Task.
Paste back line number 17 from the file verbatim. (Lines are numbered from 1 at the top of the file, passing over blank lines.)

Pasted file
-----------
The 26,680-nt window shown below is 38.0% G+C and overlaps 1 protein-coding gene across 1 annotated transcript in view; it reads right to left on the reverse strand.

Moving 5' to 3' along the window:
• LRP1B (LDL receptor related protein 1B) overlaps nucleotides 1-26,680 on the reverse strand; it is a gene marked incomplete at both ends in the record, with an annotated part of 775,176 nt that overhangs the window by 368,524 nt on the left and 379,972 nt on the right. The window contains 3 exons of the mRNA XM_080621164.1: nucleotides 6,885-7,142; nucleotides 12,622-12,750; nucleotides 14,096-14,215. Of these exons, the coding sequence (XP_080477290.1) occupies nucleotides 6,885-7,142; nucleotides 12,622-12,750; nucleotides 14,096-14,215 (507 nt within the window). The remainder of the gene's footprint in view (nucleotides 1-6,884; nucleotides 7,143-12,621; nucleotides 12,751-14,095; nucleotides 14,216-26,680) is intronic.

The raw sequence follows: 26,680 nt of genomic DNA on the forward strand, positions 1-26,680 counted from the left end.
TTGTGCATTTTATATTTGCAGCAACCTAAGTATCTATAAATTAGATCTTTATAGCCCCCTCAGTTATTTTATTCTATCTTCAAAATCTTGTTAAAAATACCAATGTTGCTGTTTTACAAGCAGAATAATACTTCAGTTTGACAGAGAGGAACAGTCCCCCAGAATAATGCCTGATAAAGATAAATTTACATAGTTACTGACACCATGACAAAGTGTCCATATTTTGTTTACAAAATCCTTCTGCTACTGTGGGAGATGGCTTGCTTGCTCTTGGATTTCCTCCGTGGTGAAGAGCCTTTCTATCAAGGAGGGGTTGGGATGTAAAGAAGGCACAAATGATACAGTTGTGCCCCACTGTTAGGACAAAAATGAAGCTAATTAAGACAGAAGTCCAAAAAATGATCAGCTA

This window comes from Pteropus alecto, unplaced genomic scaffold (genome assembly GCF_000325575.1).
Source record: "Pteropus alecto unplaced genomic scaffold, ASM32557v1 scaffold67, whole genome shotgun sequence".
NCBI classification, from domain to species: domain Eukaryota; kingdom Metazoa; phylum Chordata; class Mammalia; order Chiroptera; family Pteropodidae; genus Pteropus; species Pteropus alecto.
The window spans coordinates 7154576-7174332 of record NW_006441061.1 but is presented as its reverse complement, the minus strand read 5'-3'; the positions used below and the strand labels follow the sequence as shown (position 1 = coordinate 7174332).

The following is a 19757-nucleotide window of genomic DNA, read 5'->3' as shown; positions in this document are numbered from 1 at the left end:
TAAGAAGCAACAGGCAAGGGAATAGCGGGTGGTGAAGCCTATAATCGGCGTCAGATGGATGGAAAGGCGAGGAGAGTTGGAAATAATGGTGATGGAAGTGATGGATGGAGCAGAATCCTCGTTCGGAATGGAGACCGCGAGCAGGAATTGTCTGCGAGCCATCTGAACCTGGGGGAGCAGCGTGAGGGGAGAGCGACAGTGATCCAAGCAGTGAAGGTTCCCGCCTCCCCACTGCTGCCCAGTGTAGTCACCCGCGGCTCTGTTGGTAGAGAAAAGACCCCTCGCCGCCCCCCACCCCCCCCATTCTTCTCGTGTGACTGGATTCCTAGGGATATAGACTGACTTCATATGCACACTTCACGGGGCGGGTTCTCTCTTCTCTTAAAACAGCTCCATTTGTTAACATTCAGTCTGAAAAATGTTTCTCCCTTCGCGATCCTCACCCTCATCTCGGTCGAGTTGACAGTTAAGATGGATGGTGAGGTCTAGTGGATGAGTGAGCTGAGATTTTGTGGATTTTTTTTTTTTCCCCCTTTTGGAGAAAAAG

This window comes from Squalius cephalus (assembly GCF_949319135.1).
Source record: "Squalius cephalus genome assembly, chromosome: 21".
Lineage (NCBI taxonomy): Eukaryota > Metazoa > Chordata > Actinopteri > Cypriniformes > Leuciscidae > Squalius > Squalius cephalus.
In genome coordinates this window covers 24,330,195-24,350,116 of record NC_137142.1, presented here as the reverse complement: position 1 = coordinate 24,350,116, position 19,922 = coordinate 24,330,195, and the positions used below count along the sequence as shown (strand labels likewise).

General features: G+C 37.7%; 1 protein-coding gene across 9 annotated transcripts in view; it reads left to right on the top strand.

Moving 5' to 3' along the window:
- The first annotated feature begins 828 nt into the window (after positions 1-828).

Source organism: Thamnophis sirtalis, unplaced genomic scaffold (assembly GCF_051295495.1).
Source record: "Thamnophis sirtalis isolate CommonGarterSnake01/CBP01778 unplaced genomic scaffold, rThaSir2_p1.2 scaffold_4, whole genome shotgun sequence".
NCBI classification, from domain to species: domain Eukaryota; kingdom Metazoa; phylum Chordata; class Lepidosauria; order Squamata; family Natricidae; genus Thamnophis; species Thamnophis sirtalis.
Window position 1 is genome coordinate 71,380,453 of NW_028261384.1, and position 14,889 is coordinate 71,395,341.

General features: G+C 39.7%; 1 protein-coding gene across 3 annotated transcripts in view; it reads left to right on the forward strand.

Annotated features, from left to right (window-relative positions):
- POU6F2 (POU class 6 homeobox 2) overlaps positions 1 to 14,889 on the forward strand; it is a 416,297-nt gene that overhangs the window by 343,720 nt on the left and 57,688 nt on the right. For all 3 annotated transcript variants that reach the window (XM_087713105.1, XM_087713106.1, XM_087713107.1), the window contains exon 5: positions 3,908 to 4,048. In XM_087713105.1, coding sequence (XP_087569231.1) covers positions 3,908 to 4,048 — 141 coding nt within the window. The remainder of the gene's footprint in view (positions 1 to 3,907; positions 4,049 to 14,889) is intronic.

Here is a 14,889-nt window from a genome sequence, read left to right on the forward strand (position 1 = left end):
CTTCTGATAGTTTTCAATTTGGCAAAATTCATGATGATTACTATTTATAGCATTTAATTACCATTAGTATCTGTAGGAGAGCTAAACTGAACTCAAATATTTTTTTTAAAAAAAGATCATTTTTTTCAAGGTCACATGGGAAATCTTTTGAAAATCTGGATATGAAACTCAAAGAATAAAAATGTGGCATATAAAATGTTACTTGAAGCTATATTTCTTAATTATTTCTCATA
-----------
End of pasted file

Moving 5' to 3' along the window: